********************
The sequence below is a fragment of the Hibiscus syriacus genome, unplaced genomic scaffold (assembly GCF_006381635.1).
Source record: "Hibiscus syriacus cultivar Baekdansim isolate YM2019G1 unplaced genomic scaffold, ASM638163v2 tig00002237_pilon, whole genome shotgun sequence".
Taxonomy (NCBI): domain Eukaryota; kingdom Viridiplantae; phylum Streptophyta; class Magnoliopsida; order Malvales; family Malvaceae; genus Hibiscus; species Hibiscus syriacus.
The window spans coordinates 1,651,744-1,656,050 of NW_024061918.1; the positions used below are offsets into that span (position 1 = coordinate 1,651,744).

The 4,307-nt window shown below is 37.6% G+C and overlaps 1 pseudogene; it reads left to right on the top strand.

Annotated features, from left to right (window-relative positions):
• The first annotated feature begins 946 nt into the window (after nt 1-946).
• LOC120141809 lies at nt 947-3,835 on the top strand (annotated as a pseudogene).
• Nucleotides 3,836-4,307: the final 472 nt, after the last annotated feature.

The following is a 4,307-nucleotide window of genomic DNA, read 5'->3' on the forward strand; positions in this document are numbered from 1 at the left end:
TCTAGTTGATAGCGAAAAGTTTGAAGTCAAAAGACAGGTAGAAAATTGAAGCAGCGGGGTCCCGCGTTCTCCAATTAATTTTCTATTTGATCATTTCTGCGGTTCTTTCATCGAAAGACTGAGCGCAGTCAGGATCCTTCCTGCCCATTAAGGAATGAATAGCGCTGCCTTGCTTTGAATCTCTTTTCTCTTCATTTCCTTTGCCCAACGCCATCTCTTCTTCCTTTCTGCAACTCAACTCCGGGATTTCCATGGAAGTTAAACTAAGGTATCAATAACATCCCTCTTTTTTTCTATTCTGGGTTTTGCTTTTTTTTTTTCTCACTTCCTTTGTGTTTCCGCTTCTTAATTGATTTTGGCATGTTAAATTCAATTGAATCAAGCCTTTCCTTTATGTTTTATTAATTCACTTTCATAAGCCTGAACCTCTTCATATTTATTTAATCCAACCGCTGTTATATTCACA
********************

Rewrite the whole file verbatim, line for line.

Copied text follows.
The sequence below is a fragment of the Hibiscus syriacus genome, unplaced genomic scaffold (assembly GCF_006381635.1).
Source record: "Hibiscus syriacus cultivar Baekdansim isolate YM2019G1 unplaced genomic scaffold, ASM638163v2 tig00002237_pilon, whole genome shotgun sequence".
Taxonomy (NCBI): domain Eukaryota; kingdom Viridiplantae; phylum Streptophyta; class Magnoliopsida; order Malvales; family Malvaceae; genus Hibiscus; species Hibiscus syriacus.
The window spans coordinates 1,651,744-1,656,050 of NW_024061918.1; the positions used below are offsets into that span (position 1 = coordinate 1,651,744).

The 4,307-nt window shown below is 37.6% G+C and overlaps 1 pseudogene; it reads left to right on the top strand.

Annotated features, from left to right (window-relative positions):
• The first annotated feature begins 946 nt into the window (after nt 1-946).
• LOC120141809 lies at nt 947-3,835 on the top strand (annotated as a pseudogene).
• Nucleotides 3,836-4,307: the final 472 nt, after the last annotated feature.

The following is a 4,307-nucleotide window of genomic DNA, read 5'->3' on the forward strand; positions in this document are numbered from 1 at the left end:
TCTAGTTGATAGCGAAAAGTTTGAAGTCAAAAGACAGGTAGAAAATTGAAGCAGCGGGGTCCCGCGTTCTCCAATTAATTTTCTATTTGATCATTTCTGCGGTTCTTTCATCGAAAGACTGAGCGCAGTCAGGATCCTTCCTGCCCATTAAGGAATGAATAGCGCTGCCTTGCTTTGAATCTCTTTTCTCTTCATTTCCTTTGCCCAACGCCATCTCTTCTTCCTTTCTGCAACTCAACTCCGGGATTTCCATGGAAGTTAAACTAAGGTATCAATAACATCCCTCTTTTTTTCTATTCTGGGTTTTGCTTTTTTTTTTTCTCACTTCCTTTGTGTTTCCGCTTCTTAATTGATTTTGGCATGTTAAATTCAATTGAATCAAGCCTTTCCTTTATGTTTTATTAATTCACTTTCATAAGCCTGAACCTCTTCATATTTATTTAATCCAACCGCTGTTATATTCACA